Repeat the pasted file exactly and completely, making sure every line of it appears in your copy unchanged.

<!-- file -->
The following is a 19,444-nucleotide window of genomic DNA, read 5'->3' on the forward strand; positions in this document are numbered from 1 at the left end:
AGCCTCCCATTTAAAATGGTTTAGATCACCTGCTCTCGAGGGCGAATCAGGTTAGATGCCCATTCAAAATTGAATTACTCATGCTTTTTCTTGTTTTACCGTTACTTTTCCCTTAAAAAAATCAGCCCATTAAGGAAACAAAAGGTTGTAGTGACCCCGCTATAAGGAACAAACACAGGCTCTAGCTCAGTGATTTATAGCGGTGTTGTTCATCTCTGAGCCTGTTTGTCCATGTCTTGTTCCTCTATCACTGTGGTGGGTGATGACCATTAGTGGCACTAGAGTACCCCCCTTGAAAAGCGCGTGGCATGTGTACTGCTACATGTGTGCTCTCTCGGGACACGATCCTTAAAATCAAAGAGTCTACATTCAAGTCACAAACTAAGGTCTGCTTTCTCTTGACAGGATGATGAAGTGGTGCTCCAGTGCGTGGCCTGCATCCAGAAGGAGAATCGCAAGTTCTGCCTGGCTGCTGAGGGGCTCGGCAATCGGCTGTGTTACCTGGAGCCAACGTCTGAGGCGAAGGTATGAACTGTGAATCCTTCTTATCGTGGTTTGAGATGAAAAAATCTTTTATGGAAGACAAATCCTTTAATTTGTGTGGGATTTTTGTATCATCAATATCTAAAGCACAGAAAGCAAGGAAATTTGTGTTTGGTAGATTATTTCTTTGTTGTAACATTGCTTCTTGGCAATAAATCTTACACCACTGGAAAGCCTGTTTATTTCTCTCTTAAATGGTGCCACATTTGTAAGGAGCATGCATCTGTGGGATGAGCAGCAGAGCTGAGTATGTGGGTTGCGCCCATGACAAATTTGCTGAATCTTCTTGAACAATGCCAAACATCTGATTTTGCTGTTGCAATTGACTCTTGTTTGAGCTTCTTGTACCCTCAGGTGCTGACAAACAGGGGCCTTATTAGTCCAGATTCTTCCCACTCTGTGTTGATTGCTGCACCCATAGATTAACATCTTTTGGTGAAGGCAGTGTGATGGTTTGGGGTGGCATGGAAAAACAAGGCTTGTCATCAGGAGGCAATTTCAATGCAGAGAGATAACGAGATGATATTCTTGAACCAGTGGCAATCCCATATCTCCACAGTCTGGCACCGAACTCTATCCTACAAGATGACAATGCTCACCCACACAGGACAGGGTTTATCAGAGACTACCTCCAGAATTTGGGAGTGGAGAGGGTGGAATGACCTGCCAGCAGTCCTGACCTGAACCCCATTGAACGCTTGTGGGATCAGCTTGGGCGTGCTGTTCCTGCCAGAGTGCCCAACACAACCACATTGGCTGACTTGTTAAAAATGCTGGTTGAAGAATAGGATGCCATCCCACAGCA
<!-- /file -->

The following is a 19,444-nucleotide window of genomic DNA, read 5'->3' on the forward strand; positions in this document are numbered from 1 at the left end:
AGCCTCCCATTTAAAATGGTTTAGATCACCTGCTCTCGAGGGCGAATCAGGTTAGATGCCCATTCAAAATTGAATTACTCATGCTTTTTCTTGTTTTACCGTTACTTTTCCCTTAAAAAAATCAGCCCATTAAGGAAACAAAAGGTTGTAGTGACCCCGCTATAAGGAACAAACACAGGCTCTAGCTCAGTGATTTATAGCGGTGTTGTTCATCTCTGAGCCTGTTTGTCCATGTCTTGTTCCTCTATCACTGTGGTGGGTGATGACCATTAGTGGCACTAGAGTACCCCCCTTGAAAAGCGCGTGGCATGTGTACTGCTACATGTGTGCTCTCTCGGGACACGATCCTTAAAATCAAAGAGTCTACATTCAAGTCACAAACTAAGGTCTGCTTTCTCTTGACAGGATGATGAAGTGGTGCTCCAGTGCGTGGCCTGCATCCAGAAGGAGAATCGCAAGTTCTGCCTGGCTGCTGAGGGGCTCGGCAATCGGCTGTGTTACCTGGAGCCAACGTCTGAGGCGAAGGTATGAACTGTGAATCCTTCTTATCGTGGTTTGAGATGAAAAAATCTTTTATGGAAGACAAATCCTTTAATTTGTGTGGGATTTTTGTATCATCAATATCTAAAGCACAGAAAGCAAGGAAATTTGTGTTTGGTAGATTATTTCTTTGTTGTAACATTGCTTCTTGGCAATAAATCTTACACCACTGGAAAGCCTGTTTATTTCTCTCTTAAATGGTGCCACATTTGTAAGGAGCATGCATCTGTGGGATGAGCAGCAGAGCTGAGTATGTGGGTTGCGCCCATGACAAATTTGCTGAATCTTCTTGAACAATGCCAAACATCTGATTTTGCTGTTGCAATTGACTCTTGTTTGAGCTTCTTGTACCCTCAGGTGCTGACAAACAGGGGCCTTATTAGTCCAGATTCTTCCCACTCTGTGTTGATTGCTGCACCCATAGATTAACATCTTTTGGTGAAGGCAGTGTGATGGTTTGGGGTGGCATGGAAAAACAAGGCTTGTCATCAGGAGGCAATTTCAATGCAGAGAGATAACGAGATGATATTCTTGAACCAGTGGCAATCCCATATCTCCACAGTCTGGCACCGAACTCTATCCTACAAGATGACAATGCTCACCCACACAGGACAGGGTTTATCAGAGACTACCTCCAGAATTTGGGAGTGGAGAGGGTGGAATGACCTGCCAGCAGTCCTGACCTGAACCCCATTGAACGCTTGTGGGATCAGCTTGGGCGTGCTGTTCCTGCCAGAGTGCCCAACACAACCACATTGGCTGACTTGTTAAAAATGCTGGTTGAAGAATAGGATGCCATCCCACAGCA